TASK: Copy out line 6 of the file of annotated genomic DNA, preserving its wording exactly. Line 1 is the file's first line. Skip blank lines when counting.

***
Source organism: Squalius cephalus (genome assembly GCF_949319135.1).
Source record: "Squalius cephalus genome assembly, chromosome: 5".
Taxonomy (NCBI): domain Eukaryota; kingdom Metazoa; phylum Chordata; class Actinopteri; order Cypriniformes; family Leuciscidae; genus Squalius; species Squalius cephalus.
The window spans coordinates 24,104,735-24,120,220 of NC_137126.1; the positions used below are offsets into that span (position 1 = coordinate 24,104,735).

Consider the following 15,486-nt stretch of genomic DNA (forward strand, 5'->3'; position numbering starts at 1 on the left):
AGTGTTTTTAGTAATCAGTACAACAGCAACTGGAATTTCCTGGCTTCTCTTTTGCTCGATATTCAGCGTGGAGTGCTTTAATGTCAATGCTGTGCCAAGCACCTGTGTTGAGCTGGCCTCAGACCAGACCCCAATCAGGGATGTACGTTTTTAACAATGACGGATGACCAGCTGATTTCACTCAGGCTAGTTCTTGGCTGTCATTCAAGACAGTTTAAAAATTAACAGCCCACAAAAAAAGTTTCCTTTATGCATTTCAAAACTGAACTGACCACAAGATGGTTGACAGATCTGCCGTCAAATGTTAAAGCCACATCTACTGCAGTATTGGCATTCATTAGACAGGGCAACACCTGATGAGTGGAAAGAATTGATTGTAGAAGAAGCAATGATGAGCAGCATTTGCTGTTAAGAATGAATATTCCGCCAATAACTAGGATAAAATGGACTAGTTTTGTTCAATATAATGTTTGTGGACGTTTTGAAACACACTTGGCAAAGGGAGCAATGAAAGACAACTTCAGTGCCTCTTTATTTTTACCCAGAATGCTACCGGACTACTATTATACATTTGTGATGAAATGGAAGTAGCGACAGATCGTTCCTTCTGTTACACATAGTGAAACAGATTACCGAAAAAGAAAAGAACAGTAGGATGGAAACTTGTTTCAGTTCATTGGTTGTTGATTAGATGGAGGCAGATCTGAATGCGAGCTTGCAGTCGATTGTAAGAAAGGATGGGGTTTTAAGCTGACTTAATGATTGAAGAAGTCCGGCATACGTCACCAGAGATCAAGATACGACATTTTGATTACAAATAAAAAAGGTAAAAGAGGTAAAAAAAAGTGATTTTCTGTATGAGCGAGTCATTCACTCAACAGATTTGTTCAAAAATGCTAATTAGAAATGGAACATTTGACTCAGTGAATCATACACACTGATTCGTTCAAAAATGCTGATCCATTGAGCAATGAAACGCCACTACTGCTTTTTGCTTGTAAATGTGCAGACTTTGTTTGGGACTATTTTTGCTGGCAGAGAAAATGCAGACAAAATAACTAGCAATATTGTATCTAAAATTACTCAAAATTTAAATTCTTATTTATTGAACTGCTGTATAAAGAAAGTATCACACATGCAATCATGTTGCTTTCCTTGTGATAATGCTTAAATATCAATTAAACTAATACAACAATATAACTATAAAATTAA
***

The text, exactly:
AGTGTTTTTAGTAATCAGTACAACAGCAACTGGAATTTCCTGGCTTCTCTTTTGCTCGATATTCAGCGTGGAGTGCTTTAATGTCAATGCTGTGCCAAGCACCTGTGTTGAGCTGGCCTCAGACCAGACCCCAATCAGGGATGTACGTTTTTAACAATGACGGATGACCAGCTGATTTCACTCAGGCTAGTTCTTGGCTGTCATTCAAGACAGTTTAAAAATTAACAGCCCACAAAAAAAGTTTCCTTTATGCATTTCAAAACTGAACTGACCACAAGATGGTTGACAGATCTGCCGTCAAATGTTAAAGCCACATCTACTGCAGTATTGGCATTCATTAGACAGGGCAACACCTGATGAGTGGAAAGAATTGATTGTAGAAGAAGCAATGATGAGCAGCATTTGCTGTTAAGAATGAATATTCCGCCAATAACTAGGATAAAATGGACTAGTTTTGTTCAATATAATGTTTGTGGACGTTTTGAAACACACTTGGCAAAGGGAGCAATGAAAGACAACTTCAGTGCCTCTTTATTTTTACCCAGAATGCTACCGGACTACTATTATACATTTGTGATGAAATGGAAGTAGCGACAGATCGTTCCTTCTGTTACACATAGTGAAACAGATTACCGAAAAAGAAAAGAACAGTAGGATGGAAACTTGTTTCAGTTCATTGGTTGTTGATTAGATGGAGGCAGATCTGAATGCGAGCTTGCAGTCGATTGTAAGAAAGGATGGGGTTTTAAGCTGACTTAATGATTGAAGAAGTCCGGCATACGTCACCAGAGATCAAGATACGACATTTTGATTACAAATAAAAAAGGTAAAAGAGGTAAAAAAAAGTGATTTTCTGTATGAGCGAGTCATTCACTCAACAGATTTGTTCAAAAATGCTAATTAGAAATGGAACATTTGACTCAGTGAATCATACACACTGATTCGTTCAAAAATGCTGATCCATTGAGCAATGAAACGCCACTACTGCTTTTTGCTTGTAAATGTGCAGACTTTGTTTGGGACTATTTTTGCTGGCAGAGAAAATGCAGACAAAATAACTAGCAATATTGTATCTAAAATTACTCAAAATTTAAATTCTTATTTATTGAACTGCTGTATAAAGAAAGTATCACACATGCAATCATGTTGCTTTCCTTGTGATAATGCTTAAATATCAATTAAACTAATACAACAATATAACTATAAAATTAA